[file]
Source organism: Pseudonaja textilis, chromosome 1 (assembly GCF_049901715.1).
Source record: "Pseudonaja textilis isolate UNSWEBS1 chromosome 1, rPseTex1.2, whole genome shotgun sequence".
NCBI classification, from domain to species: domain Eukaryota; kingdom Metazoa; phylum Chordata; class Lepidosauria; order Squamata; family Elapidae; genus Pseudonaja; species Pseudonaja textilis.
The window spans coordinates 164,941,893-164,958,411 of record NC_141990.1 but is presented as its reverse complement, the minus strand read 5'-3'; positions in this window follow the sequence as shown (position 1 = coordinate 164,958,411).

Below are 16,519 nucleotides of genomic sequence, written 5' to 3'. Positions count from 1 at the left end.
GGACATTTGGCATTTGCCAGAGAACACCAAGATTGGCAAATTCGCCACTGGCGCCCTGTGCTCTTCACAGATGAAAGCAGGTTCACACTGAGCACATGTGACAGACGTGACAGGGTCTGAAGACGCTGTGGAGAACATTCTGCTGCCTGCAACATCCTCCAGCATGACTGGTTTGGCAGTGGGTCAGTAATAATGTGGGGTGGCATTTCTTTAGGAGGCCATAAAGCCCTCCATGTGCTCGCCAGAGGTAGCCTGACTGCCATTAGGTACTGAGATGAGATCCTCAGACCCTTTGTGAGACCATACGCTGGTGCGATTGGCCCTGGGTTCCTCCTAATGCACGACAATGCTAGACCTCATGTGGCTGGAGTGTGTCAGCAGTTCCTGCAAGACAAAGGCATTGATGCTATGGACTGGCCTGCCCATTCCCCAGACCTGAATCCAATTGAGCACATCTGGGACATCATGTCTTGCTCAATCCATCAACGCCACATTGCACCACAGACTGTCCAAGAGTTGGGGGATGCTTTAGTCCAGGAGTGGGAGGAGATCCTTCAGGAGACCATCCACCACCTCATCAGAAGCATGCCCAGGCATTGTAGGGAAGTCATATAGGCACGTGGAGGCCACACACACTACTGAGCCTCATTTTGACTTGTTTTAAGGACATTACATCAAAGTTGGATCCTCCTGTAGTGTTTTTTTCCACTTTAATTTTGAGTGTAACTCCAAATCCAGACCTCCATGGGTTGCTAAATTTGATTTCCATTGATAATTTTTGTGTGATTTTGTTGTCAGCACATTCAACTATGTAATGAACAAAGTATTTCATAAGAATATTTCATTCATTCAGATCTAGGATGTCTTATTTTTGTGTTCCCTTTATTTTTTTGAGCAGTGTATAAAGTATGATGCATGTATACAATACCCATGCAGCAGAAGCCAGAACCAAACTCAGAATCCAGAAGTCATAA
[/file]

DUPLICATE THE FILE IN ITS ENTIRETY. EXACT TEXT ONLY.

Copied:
Source organism: Pseudonaja textilis, chromosome 1 (assembly GCF_049901715.1).
Source record: "Pseudonaja textilis isolate UNSWEBS1 chromosome 1, rPseTex1.2, whole genome shotgun sequence".
NCBI classification, from domain to species: domain Eukaryota; kingdom Metazoa; phylum Chordata; class Lepidosauria; order Squamata; family Elapidae; genus Pseudonaja; species Pseudonaja textilis.
The window spans coordinates 164,941,893-164,958,411 of record NC_141990.1 but is presented as its reverse complement, the minus strand read 5'-3'; positions in this window follow the sequence as shown (position 1 = coordinate 164,958,411).

Below are 16,519 nucleotides of genomic sequence, written 5' to 3'. Positions count from 1 at the left end.
GGACATTTGGCATTTGCCAGAGAACACCAAGATTGGCAAATTCGCCACTGGCGCCCTGTGCTCTTCACAGATGAAAGCAGGTTCACACTGAGCACATGTGACAGACGTGACAGGGTCTGAAGACGCTGTGGAGAACATTCTGCTGCCTGCAACATCCTCCAGCATGACTGGTTTGGCAGTGGGTCAGTAATAATGTGGGGTGGCATTTCTTTAGGAGGCCATAAAGCCCTCCATGTGCTCGCCAGAGGTAGCCTGACTGCCATTAGGTACTGAGATGAGATCCTCAGACCCTTTGTGAGACCATACGCTGGTGCGATTGGCCCTGGGTTCCTCCTAATGCACGACAATGCTAGACCTCATGTGGCTGGAGTGTGTCAGCAGTTCCTGCAAGACAAAGGCATTGATGCTATGGACTGGCCTGCCCATTCCCCAGACCTGAATCCAATTGAGCACATCTGGGACATCATGTCTTGCTCAATCCATCAACGCCACATTGCACCACAGACTGTCCAAGAGTTGGGGGATGCTTTAGTCCAGGAGTGGGAGGAGATCCTTCAGGAGACCATCCACCACCTCATCAGAAGCATGCCCAGGCATTGTAGGGAAGTCATATAGGCACGTGGAGGCCACACACACTACTGAGCCTCATTTTGACTTGTTTTAAGGACATTACATCAAAGTTGGATCCTCCTGTAGTGTTTTTTTCCACTTTAATTTTGAGTGTAACTCCAAATCCAGACCTCCATGGGTTGCTAAATTTGATTTCCATTGATAATTTTTGTGTGATTTTGTTGTCAGCACATTCAACTATGTAATGAACAAAGTATTTCATAAGAATATTTCATTCATTCAGATCTAGGATGTCTTATTTTTGTGTTCCCTTTATTTTTTTGAGCAGTGTATAAAGTATGATGCATGTATACAATACCCATGCAGCAGAAGCCAGAACCAAACTCAGAATCCAGAAGTCATAA